Shareholders in Interpublic Group this week approved new employee incentive plans -- but gave senior management an ear-bashing in the process.
At the agency giant's annual meeting in New York, several shareholders attacked the company's recent performance. One investor complained that a chart tracking the company's stock price "only looks good if you turn it upside down"; another referred to the accounting problems that prompted massive write-downs as a "body blow".
Because of the company's recent troubles, some investors were unhappy with the level of bonuses -- at least $41.4 million (€34.5m; £23.3m) -- handed out last year. One queried the $1m given to chairman/ceo David Bell "when shareholders are waiting for their bonuses called dividends" (a reference to IPG's suspension of payouts to investors holding common stock).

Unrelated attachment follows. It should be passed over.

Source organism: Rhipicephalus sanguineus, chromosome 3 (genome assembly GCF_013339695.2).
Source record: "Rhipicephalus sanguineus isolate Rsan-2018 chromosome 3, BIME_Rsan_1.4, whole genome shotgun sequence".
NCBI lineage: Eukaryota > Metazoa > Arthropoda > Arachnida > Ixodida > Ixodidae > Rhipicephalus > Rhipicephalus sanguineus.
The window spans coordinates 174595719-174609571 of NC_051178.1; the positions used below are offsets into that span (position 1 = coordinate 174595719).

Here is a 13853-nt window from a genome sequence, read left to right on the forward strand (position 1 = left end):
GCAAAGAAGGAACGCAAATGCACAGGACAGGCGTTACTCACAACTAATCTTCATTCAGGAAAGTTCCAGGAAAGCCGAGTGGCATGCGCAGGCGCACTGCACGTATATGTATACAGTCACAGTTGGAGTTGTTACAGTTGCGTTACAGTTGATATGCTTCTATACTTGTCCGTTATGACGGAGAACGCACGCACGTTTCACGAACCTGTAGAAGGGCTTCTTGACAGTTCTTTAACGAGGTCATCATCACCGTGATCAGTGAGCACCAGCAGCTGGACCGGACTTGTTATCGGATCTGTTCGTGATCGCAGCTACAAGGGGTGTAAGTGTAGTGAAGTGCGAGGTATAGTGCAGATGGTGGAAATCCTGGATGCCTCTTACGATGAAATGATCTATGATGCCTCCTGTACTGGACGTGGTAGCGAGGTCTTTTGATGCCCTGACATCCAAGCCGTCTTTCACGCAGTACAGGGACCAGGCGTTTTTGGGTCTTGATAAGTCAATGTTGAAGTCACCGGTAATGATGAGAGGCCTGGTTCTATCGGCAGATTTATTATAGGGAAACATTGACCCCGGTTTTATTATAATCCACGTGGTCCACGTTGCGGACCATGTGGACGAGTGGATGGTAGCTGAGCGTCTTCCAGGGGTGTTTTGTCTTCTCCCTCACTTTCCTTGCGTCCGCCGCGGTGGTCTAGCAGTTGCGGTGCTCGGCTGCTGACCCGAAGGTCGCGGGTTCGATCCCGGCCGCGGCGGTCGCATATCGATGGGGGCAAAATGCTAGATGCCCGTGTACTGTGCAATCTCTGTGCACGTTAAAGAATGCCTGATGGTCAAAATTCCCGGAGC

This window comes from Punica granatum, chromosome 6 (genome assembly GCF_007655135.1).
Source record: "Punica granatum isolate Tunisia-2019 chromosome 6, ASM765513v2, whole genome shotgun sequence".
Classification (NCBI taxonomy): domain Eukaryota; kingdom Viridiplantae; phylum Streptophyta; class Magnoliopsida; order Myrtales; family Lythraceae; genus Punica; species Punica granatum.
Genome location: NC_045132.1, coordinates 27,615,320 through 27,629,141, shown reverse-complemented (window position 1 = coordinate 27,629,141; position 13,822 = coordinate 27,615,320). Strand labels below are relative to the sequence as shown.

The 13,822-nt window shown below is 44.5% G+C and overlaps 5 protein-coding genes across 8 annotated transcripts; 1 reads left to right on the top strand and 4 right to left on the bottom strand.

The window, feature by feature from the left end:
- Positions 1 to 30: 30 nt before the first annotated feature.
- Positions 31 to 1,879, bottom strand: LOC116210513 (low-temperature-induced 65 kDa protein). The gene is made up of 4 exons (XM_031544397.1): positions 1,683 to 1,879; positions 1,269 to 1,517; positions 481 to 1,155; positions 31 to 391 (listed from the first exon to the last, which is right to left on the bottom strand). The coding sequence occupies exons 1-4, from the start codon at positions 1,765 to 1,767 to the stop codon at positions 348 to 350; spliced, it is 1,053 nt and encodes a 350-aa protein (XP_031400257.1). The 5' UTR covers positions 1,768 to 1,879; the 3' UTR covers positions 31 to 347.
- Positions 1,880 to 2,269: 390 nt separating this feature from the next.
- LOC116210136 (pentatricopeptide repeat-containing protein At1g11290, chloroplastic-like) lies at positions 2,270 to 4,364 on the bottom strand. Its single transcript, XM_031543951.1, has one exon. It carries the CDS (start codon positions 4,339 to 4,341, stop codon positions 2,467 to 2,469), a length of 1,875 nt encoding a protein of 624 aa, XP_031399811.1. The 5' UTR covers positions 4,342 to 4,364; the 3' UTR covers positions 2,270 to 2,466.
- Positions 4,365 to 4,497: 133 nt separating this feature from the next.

However, Bell defended the bonuses. "Not to reward the best people who are performing," he said, "is to invite competitors to poach the very people."
Despite the anger of some shareholders, the meeting approved a performance incentive plan for 2004. This will offer cash and shares to 5,600 staff and set aside stock to reward non-executive directors.
In addition, the ten directors up for re-election to the board -- including Bell -- received shareholders' blessing.
Data sourced from: New York Times; additional content by WARC staff